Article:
Framing Your Attention
The supermarket cashier seemed barely awake. It was 10 minutes into the day and she stood with her head half-bowed, eyes looking a little glazed.
I almost didn’t want to disturb her. Her posture made me feel guilty about her having to get up so early to serve people like me who took for granted that the store would be open when I needed it.
Looking around, I scanned the other lanes, hoping I wouldn’t have to wake her up and turn on her day with this mundane purchase of mine. Had her child kept her up all night? I wondered.
No other tills were open, so I had no alternative. Still I hesitated.
As I stood there, she lifted her head, put her palms together in front of her chest, and her lips moved ever so slightly. I couldn’t make out if it was “Amen” or “Namaste.”
But her lovely smile as she saw me said it all!
As I approached her, she said: “I like to start the day by wishing it a good one for everyone I meet.”
…Our expectations govern a large part of what we experience in life. I’d like to offer you the gift of attention to serendipity.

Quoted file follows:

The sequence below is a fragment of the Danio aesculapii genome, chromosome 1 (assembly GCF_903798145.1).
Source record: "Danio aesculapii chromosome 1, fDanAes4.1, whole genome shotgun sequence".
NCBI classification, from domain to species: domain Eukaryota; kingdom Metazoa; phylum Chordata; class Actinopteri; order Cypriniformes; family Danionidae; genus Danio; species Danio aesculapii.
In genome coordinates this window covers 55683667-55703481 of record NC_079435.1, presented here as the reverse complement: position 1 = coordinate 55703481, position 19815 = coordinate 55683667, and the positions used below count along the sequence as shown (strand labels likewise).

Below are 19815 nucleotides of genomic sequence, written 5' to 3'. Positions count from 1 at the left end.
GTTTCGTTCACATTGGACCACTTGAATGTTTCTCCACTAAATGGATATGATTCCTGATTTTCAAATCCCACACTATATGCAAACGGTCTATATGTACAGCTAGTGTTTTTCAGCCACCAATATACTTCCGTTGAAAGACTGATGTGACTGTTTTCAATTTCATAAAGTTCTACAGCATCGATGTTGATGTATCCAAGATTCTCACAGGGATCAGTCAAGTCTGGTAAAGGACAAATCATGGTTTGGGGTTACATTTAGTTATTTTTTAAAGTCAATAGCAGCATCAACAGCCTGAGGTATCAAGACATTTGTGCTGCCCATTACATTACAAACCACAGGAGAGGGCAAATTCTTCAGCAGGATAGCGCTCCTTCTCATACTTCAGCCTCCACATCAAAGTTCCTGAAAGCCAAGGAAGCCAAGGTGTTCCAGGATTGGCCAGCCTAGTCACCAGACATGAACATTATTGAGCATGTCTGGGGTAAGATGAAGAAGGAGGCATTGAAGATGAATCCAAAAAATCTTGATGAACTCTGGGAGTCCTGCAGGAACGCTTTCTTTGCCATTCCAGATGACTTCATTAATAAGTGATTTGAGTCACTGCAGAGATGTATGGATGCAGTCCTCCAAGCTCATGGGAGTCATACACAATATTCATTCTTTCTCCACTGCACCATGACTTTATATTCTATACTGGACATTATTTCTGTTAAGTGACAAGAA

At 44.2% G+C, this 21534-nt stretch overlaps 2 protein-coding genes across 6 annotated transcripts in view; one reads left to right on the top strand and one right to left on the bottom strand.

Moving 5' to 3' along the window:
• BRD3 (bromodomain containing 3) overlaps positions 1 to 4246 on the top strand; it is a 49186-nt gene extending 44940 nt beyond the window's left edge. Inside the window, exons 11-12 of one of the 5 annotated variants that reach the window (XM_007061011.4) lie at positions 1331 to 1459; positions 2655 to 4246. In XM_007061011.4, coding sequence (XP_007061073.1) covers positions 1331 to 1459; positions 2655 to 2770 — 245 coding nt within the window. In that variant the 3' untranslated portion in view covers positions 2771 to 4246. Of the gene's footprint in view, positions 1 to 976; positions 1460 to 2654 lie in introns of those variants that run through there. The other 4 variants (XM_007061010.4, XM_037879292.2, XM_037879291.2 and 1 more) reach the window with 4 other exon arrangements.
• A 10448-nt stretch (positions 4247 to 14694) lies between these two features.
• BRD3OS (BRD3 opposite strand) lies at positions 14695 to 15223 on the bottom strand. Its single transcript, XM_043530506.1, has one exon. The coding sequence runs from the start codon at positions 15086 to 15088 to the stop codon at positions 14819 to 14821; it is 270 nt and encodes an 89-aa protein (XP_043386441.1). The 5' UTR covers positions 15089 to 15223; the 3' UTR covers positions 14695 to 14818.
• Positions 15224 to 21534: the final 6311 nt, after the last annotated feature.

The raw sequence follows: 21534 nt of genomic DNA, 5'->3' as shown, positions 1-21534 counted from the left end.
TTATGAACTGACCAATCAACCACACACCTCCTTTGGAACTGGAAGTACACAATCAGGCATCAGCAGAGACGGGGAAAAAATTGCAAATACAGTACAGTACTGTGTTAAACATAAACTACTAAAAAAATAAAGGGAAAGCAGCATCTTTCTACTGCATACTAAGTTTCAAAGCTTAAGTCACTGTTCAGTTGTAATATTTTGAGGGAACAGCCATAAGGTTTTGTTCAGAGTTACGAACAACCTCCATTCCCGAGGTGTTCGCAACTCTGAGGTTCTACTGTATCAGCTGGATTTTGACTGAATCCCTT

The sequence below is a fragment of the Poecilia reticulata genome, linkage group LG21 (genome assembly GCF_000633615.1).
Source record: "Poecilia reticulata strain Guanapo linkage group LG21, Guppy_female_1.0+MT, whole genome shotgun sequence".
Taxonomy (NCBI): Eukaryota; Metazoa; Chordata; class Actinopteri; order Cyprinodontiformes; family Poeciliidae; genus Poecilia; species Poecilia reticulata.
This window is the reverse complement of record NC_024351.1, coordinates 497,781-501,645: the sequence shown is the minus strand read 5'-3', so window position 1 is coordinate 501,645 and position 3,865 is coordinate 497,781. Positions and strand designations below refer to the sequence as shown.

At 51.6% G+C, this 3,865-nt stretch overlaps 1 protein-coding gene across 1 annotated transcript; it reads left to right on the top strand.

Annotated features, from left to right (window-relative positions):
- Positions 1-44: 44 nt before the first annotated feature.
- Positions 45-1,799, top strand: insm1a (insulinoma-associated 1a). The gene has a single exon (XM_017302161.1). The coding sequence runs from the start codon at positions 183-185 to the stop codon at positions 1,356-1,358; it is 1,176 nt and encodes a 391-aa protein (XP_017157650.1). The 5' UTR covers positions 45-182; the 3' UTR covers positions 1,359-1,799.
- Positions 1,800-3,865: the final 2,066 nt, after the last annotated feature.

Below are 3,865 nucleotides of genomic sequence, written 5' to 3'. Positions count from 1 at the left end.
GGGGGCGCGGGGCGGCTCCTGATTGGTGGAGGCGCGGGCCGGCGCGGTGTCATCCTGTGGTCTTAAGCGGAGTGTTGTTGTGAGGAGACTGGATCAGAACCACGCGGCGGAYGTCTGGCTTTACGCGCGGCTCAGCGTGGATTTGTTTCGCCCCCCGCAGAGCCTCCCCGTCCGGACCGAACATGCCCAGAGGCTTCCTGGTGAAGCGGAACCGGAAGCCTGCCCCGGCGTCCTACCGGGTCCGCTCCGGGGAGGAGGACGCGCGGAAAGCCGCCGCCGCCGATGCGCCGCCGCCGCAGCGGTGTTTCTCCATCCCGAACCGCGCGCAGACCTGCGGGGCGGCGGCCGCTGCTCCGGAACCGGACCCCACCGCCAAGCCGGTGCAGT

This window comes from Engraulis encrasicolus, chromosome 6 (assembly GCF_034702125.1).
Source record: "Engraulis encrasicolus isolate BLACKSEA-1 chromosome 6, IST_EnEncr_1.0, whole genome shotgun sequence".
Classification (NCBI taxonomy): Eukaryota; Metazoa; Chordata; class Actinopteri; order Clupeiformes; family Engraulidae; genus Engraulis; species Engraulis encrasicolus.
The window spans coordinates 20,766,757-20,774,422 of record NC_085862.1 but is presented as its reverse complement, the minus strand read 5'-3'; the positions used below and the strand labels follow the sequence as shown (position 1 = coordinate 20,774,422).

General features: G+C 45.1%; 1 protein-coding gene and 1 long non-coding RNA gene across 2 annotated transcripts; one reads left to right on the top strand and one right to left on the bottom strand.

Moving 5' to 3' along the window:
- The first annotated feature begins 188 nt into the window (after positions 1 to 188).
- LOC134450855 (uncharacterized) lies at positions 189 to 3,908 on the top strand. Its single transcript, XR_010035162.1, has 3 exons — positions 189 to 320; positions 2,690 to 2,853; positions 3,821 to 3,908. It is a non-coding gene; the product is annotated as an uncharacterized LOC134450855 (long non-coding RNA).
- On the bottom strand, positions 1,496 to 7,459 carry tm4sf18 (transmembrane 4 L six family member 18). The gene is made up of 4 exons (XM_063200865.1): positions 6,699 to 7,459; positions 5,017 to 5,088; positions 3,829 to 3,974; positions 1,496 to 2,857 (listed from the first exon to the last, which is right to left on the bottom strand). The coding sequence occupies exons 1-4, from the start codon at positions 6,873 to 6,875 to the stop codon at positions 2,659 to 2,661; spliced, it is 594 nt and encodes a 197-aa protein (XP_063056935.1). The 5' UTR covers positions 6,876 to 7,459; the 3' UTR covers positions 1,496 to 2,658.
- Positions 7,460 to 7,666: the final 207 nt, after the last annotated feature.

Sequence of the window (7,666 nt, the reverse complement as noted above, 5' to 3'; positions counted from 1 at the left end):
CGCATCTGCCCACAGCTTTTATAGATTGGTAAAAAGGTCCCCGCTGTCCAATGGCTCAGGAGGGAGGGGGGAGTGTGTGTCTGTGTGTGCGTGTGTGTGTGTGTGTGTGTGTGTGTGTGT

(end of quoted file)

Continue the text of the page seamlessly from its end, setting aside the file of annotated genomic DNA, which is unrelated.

The dictionary defines serendipity as the accidental discovery of something pleasant, valuable or useful.
I invite you to stay open and expect some wonderful accidental discoveries and to share them liberally with everyone you meet.
Look for the delightful Ah-Ha! in what others day and do and it will give you an unfair advantage over the day. You will be ready for anything.
Remember that beginnings and endings are very important for building lasting memories.
- Great beginnings (10 seconds or less) capture attention and make people receptive to your serendipitous gift.
- Great endings ensure your gift will be remembered.
Use the first moments of your encounters to connect.
Use the last to make it matter.
In the time between, be open to changing your own paradigm of thinking. You never know what you will discover!